Surfers and ocean lovers in general are gathering in Santa Monica on Saturday, June 1st to honor the life of a surfer who died young, but inspired a generation of surfers from diverse backgrounds. While a student at Santa Monica College, Nick Gabaldón perished in a surfing accident at the Malibu Pier in 1951, at the tragically young age of 24.
Gabaldón is Los Angeles’ first documented surfer of African-American and Mexican descent. Alison Rose Jefferson, a doctoral candidate in history at University of California, Santa Barbara helped coordinate the June 1st event. She says while Nick Gabaldón experienced a common bond in the water among the surfing community, prejudice was not far away on land or in the ocean.
“He symbolizes for many people the quintessential California surfer because of his passion, his athleticism,” Jefferson said, “and he was also at that time challenging racial hierarchies when he surfed and when he hung out at the beach public spaces, because these were spaces that were at the core of California’s formative mid-century identity.”
One of those spaces that he loved was a Santa Monica beach spot at Bay Street – known as the “Inkwell” during the Jim Crow era, from the 1900s to 1960s. The spot, south of Santa Monica Pier, at the intersection of Bay Street and Ocean Front Walk, was where a lot of black surfers used to hang out. In 2008, the City of Santa Monica officially recognized the “Inkwell” and Gabaldón for their cultural significance in local, California and U.S. history.
It was Gabaldón’s drive to find the best waves, despite those racial barriers, that impressed Jeff Williams from the Black Surfers Collective. “Nick, entering the beach where it was socially acceptable for him to enter the beach, which was in Santa Monica, paddling the 12 miles north to Malibu Surfrider beach, which we all know is one of the most reknowned surf breaks in the world.”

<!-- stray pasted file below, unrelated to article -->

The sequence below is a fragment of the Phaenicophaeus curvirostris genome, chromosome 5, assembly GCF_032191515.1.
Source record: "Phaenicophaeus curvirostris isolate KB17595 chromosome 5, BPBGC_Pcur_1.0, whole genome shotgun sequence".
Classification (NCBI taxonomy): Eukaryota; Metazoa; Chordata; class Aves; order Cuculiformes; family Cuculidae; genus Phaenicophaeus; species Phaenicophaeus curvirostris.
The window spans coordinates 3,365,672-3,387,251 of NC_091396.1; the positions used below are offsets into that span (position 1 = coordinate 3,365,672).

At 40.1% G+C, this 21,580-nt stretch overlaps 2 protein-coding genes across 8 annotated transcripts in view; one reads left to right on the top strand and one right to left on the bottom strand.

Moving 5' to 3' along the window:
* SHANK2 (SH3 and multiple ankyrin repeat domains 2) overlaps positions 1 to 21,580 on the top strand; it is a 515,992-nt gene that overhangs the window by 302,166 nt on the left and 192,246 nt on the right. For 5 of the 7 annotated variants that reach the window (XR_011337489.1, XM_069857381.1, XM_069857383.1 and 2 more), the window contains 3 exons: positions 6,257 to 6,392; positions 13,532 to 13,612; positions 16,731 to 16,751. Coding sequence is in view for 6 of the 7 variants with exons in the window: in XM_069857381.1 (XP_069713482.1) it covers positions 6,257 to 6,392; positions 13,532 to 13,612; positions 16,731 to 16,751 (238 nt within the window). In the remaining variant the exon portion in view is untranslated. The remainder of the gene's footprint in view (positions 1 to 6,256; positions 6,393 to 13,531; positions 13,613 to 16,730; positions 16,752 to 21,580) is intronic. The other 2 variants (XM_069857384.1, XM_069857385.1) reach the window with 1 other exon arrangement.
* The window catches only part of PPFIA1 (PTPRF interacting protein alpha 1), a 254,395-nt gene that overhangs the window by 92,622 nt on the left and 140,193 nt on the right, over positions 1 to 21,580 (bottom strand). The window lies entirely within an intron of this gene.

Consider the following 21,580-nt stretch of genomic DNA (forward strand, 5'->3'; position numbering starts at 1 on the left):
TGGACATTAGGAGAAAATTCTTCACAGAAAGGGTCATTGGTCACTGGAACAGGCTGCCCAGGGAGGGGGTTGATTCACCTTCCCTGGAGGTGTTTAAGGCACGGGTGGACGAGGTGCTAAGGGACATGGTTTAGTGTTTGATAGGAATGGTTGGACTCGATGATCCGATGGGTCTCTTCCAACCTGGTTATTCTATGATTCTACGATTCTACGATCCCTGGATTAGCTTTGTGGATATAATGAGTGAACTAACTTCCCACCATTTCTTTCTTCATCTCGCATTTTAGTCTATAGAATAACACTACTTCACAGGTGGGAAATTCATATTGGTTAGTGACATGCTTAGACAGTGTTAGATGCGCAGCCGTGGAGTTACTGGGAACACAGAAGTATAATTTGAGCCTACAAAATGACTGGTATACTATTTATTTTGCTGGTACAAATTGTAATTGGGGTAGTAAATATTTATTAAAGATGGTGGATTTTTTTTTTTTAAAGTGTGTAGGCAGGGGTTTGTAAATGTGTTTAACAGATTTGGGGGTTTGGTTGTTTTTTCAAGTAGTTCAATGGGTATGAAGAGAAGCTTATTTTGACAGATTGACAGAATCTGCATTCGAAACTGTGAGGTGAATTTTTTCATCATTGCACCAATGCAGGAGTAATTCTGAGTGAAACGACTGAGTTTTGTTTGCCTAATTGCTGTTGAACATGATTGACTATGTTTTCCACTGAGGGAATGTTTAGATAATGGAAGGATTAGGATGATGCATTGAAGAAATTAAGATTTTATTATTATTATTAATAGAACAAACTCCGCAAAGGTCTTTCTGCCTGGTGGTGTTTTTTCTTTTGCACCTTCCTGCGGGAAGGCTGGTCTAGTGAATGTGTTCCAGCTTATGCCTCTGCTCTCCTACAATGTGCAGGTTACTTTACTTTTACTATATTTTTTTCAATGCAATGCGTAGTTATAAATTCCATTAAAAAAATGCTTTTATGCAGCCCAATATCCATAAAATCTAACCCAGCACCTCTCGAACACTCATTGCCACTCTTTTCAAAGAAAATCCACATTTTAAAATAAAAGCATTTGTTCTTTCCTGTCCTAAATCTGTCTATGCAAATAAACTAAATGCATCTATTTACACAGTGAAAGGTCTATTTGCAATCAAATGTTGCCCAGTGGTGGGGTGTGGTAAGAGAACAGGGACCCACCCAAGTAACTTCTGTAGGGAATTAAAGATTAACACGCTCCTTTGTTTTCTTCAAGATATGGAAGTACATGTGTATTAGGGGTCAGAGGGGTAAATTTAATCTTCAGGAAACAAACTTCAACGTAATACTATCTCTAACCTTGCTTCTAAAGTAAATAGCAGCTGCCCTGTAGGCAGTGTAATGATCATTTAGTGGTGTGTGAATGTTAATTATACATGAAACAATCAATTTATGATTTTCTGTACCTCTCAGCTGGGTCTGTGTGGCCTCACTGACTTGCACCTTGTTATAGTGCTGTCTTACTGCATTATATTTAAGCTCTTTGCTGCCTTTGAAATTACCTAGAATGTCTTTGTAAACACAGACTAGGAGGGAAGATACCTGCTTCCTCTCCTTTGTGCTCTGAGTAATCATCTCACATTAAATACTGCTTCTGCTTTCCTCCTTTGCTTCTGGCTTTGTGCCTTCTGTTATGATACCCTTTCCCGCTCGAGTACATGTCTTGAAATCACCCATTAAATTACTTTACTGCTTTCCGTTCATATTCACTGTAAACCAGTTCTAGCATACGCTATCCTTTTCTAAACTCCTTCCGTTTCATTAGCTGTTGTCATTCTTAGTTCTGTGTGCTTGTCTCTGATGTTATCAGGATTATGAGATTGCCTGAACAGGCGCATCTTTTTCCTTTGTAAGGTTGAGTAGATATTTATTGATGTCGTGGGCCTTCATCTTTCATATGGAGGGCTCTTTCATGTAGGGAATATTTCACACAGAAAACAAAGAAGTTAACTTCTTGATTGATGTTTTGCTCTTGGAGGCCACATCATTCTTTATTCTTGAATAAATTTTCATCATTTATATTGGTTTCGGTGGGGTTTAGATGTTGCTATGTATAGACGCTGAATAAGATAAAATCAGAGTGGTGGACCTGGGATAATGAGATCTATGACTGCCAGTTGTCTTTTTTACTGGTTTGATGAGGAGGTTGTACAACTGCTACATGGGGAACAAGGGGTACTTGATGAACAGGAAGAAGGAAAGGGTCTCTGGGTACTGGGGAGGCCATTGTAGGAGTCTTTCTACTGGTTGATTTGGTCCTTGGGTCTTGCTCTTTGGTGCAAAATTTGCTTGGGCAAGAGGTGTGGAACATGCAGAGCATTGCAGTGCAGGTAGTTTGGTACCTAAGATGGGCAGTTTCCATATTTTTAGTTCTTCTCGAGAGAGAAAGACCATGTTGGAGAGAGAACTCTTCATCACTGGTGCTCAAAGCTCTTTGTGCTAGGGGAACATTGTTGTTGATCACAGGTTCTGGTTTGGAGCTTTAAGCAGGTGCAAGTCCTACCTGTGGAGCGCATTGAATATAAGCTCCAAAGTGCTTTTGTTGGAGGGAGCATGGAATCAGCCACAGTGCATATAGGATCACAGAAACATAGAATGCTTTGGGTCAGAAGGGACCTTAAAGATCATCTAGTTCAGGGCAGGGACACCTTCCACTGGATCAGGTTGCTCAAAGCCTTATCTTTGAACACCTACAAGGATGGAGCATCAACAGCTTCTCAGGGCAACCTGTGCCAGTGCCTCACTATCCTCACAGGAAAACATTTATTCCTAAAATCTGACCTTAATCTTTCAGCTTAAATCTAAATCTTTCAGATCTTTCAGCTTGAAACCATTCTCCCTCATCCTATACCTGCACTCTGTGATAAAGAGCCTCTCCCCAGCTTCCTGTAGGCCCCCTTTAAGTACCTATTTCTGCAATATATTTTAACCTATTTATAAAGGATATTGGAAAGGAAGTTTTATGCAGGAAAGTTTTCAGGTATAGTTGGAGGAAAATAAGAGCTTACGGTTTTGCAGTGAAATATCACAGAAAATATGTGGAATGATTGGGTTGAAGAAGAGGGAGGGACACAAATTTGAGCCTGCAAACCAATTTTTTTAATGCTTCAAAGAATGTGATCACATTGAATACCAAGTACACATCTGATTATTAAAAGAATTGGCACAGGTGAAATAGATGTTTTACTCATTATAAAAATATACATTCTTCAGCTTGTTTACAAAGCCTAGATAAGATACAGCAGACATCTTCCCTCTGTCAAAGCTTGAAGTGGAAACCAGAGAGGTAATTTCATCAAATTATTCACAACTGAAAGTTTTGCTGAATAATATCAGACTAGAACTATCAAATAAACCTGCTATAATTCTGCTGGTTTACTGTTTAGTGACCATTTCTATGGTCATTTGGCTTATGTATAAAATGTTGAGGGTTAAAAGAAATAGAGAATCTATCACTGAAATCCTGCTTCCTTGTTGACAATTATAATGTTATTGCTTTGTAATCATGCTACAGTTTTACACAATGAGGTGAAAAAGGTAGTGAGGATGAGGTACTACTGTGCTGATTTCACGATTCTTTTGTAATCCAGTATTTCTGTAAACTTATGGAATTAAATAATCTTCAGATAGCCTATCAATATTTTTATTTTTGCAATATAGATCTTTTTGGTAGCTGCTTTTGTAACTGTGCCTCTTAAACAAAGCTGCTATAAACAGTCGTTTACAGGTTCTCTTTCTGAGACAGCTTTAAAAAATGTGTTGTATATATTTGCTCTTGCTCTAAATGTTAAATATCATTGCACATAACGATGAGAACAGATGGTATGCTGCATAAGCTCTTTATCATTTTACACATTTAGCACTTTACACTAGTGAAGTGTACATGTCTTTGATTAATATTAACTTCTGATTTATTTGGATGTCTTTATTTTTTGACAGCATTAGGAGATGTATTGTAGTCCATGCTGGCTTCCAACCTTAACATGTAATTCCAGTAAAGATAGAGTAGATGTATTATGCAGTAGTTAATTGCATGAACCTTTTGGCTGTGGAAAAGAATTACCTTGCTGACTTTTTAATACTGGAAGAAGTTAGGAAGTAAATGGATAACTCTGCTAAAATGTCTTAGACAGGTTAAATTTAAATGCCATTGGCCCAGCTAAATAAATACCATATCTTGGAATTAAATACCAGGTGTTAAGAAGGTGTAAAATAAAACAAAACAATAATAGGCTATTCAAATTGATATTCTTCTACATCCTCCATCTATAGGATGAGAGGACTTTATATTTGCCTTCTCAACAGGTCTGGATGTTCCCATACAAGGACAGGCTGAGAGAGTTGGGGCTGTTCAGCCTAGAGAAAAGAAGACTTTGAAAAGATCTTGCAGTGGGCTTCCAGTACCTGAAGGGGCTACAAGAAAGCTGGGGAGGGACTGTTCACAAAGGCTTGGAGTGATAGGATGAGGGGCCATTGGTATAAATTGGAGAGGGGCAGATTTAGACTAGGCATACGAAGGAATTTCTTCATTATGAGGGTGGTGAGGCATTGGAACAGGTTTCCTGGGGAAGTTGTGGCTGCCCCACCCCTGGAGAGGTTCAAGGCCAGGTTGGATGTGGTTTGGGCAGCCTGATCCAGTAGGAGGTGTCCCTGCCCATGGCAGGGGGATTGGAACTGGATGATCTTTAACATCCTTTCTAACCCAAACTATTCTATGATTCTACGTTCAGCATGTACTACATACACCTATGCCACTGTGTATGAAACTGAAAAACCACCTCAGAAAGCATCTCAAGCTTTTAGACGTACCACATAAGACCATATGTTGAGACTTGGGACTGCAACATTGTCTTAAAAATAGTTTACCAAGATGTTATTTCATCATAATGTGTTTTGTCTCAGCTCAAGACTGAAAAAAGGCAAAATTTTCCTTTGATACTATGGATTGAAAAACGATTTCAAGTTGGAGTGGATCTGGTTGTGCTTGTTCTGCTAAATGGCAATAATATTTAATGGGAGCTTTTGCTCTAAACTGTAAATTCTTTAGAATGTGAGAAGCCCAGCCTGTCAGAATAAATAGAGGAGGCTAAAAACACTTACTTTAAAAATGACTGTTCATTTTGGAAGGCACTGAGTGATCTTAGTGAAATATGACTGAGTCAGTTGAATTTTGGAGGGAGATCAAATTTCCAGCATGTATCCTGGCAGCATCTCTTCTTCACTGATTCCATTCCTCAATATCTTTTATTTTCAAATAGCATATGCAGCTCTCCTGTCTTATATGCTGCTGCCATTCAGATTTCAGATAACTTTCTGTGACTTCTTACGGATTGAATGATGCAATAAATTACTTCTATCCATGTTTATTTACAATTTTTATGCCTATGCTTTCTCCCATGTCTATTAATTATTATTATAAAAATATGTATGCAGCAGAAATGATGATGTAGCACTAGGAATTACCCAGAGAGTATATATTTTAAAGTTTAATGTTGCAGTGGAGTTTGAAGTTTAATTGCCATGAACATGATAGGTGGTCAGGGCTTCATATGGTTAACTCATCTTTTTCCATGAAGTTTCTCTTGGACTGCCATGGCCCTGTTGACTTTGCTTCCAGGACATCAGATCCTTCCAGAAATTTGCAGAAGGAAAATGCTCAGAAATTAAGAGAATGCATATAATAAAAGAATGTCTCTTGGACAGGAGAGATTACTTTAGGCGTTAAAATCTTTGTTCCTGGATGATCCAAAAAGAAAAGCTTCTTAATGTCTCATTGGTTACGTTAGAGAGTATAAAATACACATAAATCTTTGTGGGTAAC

Among the events tomorrow are an ocean blessing ceremony, a memorial paddle-out in Gabaldón’s honor at the Bay Street/Inkwell site, and surf lessons from the Black Surfers Collective and Surf Bus Foundation.
Meredith McCarthy is director of programs with the environmental group “Heal the Bay,” and said Gabaldón’s story ties in perfectly with her group’s efforts to promote ocean stewardship. “Using Nick as a vehicle to introduce people back to the beach, or to the beach that have never been there or don’t have much experience, it’s just a really great way for us to celebrate.”
The event will also feature free screenings at the Santa Monica Pier Aquarium of two documentaries that explore the life of Gabaldón and black surfing history. Organizers expect dozens of kids to attend, from youth organizations in Watts and Willowbrook – many of whom may be visiting the beach for the first time.
Watch the trailer for the documentary “12 Miles North, The Nick Gabaldon Story”